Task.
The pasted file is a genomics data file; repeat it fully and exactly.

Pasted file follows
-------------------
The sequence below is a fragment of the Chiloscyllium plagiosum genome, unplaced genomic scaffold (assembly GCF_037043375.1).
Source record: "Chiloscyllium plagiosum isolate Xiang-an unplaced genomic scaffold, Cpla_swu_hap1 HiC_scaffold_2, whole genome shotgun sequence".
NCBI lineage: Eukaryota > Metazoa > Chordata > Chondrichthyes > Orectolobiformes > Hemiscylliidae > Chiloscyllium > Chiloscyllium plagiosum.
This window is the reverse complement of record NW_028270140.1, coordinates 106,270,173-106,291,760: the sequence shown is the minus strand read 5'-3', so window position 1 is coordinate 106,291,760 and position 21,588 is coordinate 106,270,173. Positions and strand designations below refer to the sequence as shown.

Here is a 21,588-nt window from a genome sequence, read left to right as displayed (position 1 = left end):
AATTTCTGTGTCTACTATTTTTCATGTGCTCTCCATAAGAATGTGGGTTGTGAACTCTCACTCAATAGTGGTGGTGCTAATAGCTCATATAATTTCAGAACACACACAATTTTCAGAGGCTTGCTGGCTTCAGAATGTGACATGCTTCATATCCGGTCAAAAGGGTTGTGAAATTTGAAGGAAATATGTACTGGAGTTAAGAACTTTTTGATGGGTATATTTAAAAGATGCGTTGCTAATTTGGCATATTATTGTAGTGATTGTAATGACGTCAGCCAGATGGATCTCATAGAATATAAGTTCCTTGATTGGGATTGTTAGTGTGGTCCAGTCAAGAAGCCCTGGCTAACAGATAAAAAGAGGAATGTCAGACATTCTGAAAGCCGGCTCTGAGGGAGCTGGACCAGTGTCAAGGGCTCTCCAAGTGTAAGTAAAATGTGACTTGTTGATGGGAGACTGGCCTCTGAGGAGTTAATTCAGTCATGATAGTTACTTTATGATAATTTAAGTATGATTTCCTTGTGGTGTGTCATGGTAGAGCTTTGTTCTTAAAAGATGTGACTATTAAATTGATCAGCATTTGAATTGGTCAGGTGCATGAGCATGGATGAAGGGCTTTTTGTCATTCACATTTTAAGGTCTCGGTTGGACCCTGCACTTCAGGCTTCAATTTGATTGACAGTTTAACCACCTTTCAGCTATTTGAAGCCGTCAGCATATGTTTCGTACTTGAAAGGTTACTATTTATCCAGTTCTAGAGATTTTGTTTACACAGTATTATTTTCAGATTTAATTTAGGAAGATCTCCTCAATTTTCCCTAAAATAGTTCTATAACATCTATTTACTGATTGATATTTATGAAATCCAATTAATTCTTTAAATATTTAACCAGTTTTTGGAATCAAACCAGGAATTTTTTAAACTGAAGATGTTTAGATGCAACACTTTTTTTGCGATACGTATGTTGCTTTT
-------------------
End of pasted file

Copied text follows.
The sequence below is a fragment of the Chiloscyllium plagiosum genome, unplaced genomic scaffold (assembly GCF_037043375.1).
Source record: "Chiloscyllium plagiosum isolate Xiang-an unplaced genomic scaffold, Cpla_swu_hap1 HiC_scaffold_2, whole genome shotgun sequence".
NCBI lineage: Eukaryota > Metazoa > Chordata > Chondrichthyes > Orectolobiformes > Hemiscylliidae > Chiloscyllium > Chiloscyllium plagiosum.
This window is the reverse complement of record NW_028270140.1, coordinates 106,270,173-106,291,760: the sequence shown is the minus strand read 5'-3', so window position 1 is coordinate 106,291,760 and position 21,588 is coordinate 106,270,173. Positions and strand designations below refer to the sequence as shown.

Here is a 21,588-nt window from a genome sequence, read left to right as displayed (position 1 = left end):
AATTTCTGTGTCTACTATTTTTCATGTGCTCTCCATAAGAATGTGGGTTGTGAACTCTCACTCAATAGTGGTGGTGCTAATAGCTCATATAATTTCAGAACACACACAATTTTCAGAGGCTTGCTGGCTTCAGAATGTGACATGCTTCATATCCGGTCAAAAGGGTTGTGAAATTTGAAGGAAATATGTACTGGAGTTAAGAACTTTTTGATGGGTATATTTAAAAGATGCGTTGCTAATTTGGCATATTATTGTAGTGATTGTAATGACGTCAGCCAGATGGATCTCATAGAATATAAGTTCCTTGATTGGGATTGTTAGTGTGGTCCAGTCAAGAAGCCCTGGCTAACAGATAAAAAGAGGAATGTCAGACATTCTGAAAGCCGGCTCTGAGGGAGCTGGACCAGTGTCAAGGGCTCTCCAAGTGTAAGTAAAATGTGACTTGTTGATGGGAGACTGGCCTCTGAGGAGTTAATTCAGTCATGATAGTTACTTTATGATAATTTAAGTATGATTTCCTTGTGGTGTGTCATGGTAGAGCTTTGTTCTTAAAAGATGTGACTATTAAATTGATCAGCATTTGAATTGGTCAGGTGCATGAGCATGGATGAAGGGCTTTTTGTCATTCACATTTTAAGGTCTCGGTTGGACCCTGCACTTCAGGCTTCAATTTGATTGACAGTTTAACCACCTTTCAGCTATTTGAAGCCGTCAGCATATGTTTCGTACTTGAAAGGTTACTATTTATCCAGTTCTAGAGATTTTGTTTACACAGTATTATTTTCAGATTTAATTTAGGAAGATCTCCTCAATTTTCCCTAAAATAGTTCTATAACATCTATTTACTGATTGATATTTATGAAATCCAATTAATTCTTTAAATATTTAACCAGTTTTTGGAATCAAACCAGGAATTTTTTAAACTGAAGATGTTTAGATGCAACACTTTTTTTGCGATACGTATGTTGCTTTT